Best Chess Apps for Androids and iPhones

Chess is one of the oldest board games played for centuries generation after generation. It has been played for so long that the rules have been changed and tweaked several times as the years go by.

On the other hand, if you want to share your chess knowledge to the world, creating your own chess website, with the help of a reliable web hosting service like Certahosting.co.uk/, can be a good start.

Today, the most popular strategy game already has standard rules that are being followed by players worldwide. In fact, it is being played by enthusiasts from all walks of life, regardless of status, age, nationality, and race.

Technology has also caught up with chess as a sport. Today, a newbie can learn chess easily with the presence of several sites that are dedicated to the sport. There are also several applications in mobiles phones where you can learn and play chess against any kind of opponents, including artificial intelligence.

That said, below are the lists of different chess applications for Androids and iPhones that you can use to learn and play chess.

Learn Chess

If you want to learn this popular board game in the comfort of your phone, then this application is for you. Learn Chess is basically a tutorial application that will teach you the basics of the game, including rules and positions of the different chess pieces. It also allows you to train your basic game strategies such as different combination moves and opening and closing strategy. This is the best app for newbies and those who are still starting to learn the sport.

Chess.com

This is actually a website dedicated to chess. However, it also has an app of the same name that is available for downloading anytime. The application contains anything that is related to the sport including articles, instructional videos, and chess puzzles. On the other hand, the app will let you meet chess enthusiasts from all over the world where you can share your passion and ideas with other chess players.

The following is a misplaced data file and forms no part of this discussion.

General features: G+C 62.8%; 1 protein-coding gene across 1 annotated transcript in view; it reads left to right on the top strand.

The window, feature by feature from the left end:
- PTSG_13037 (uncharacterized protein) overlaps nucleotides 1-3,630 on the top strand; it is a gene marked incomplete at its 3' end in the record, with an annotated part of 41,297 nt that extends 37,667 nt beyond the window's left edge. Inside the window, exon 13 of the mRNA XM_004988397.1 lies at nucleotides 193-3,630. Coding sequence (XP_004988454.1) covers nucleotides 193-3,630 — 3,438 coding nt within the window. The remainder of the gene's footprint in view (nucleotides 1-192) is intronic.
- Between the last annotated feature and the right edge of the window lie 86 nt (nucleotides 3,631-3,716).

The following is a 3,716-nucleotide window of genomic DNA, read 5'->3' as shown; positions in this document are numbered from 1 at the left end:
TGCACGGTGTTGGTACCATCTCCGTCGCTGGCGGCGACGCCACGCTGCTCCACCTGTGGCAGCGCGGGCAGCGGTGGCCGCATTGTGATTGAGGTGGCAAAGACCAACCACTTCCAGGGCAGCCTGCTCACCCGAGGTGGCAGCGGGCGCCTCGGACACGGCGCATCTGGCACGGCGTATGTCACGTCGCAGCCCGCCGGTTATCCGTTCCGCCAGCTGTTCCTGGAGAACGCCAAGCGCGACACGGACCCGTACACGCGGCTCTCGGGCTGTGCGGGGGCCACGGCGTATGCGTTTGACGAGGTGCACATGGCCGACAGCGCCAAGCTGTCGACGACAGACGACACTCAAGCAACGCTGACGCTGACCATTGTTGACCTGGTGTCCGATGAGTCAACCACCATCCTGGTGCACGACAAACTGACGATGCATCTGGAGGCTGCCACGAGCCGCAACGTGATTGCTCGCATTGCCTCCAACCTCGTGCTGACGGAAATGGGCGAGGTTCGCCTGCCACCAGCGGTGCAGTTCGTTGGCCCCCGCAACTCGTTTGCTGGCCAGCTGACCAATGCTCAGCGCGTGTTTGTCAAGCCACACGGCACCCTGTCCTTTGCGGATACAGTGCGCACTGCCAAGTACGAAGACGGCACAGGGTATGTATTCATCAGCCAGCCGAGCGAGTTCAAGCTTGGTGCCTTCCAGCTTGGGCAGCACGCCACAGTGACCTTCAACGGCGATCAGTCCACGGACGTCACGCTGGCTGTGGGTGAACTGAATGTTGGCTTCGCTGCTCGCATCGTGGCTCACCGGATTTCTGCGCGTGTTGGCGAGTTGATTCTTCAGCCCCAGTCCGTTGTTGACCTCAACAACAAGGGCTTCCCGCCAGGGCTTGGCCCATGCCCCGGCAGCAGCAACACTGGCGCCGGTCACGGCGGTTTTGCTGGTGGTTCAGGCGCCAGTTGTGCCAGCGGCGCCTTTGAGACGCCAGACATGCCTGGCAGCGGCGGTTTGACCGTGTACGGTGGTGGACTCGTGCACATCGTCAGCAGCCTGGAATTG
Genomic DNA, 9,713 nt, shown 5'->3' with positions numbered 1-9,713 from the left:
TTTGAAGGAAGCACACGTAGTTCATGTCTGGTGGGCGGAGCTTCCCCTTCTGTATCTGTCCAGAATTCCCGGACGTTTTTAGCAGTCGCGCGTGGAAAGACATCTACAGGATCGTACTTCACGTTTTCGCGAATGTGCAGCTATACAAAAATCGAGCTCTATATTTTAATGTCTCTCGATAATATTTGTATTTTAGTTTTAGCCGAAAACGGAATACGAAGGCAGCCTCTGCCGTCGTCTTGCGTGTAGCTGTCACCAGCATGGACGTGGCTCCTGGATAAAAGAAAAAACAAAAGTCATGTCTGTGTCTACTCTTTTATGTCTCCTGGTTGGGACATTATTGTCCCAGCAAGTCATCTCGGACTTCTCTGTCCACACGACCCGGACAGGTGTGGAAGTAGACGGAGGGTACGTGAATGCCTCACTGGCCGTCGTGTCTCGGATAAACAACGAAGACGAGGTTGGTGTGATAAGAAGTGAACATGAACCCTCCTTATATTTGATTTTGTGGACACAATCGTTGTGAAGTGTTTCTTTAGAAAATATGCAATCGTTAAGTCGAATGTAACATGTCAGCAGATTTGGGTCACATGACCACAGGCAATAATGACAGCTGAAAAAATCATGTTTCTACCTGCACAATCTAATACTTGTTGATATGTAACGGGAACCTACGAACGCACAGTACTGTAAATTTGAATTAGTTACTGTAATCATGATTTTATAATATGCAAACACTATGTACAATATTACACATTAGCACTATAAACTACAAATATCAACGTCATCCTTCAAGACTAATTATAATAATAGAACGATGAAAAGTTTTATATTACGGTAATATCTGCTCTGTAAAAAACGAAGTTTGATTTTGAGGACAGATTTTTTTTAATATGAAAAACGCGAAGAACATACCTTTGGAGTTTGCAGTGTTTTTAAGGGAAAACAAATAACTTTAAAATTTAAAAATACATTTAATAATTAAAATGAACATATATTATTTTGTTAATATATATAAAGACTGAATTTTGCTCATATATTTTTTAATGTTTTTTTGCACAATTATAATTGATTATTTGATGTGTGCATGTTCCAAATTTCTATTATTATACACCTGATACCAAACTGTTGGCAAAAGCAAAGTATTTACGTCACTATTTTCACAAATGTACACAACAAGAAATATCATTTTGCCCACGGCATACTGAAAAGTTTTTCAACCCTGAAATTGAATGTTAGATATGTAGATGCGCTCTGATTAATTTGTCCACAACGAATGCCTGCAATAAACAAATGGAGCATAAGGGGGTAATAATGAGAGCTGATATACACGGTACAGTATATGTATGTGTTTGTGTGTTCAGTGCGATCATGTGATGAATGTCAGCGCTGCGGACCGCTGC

Chess Free – Play Magnus

This application will let you play against chess world champion Magnus Carlsen. This is a fun app where you can choose the level of difficulty by selecting the age of Mr. Carlsen that you want to play against. The higher the age you choose, the harder it is to beat the current world champion. There are also free training videos that you can view if you want to improve and learn more about the sport.

WiFi Chess

There are several chess applications that let you play random players and even artificial intelligence; however, WiFi Chess is a bit different. This is an app where you can play the sport against anyone inside your home. The app will let you play against an opponent using a local WiFi, even without an internet. Both of you must download the app on your respective mobiles to play.

Chess for Kids

Chess is a sport for all ages, and this app is dedicated to kids who want to learn and play the sport. It is also perfect for students and teenagers who want to learn the basic rules and fundamentals of the game.

Conclusion

Chess is a sport that promotes patience and develops your strategy. If you want to learn and play the sport, the different applications listed above will be a big help in learning and improving your game.

Chess’ Touch Move: No Going Back

The touch-move rule is one of the oldest rules in chess. Simply put, when a player touches a piece belonging to him or her, with the intention of moving that piece, just like trying to acquire free csgo skins, he or she must do so if the piece can be legally moved. If an opponent’s piece is touched, that piece must be captured when legally appropriate. This is a rule that is enforced in all chess tournaments.

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A player can choose to ‘adjust’ a piece on the board on its square. That player’ declares it by saying ‘I adjust’ before touching the said piece. This can only be done on the player’s turn. Touching pieces on the opponent’s term is generally not allowed.

When a player chooses to castle, he or she must touch the King first. If the player touches his or her rook first, he or she must castle with that rook if possible. If the player has touched and moved the king two squares, he or she is obligated to castle with the corresponding rook.

The touch-move rule has been in effect for a very long time. Back in the Middle Ages, games were played for stakes, and the touch rule move was strictly enforced.

One example of an enforcement of this rule in a major tournament was during the 1966 Piatigorsky Cup. In a game between Robert ‘Bobby’ Fischer and Jan Hein Donner, Fischer who was playing white touched his bishop, with the intention of moving it to Bd3. He then realized that as a result, the next few moves his opponent could make would end the match in a draw. His intended move turned out to be a bad one, but since he was obligated by the touch-move rule, he did it anyway and the match ended in a draw.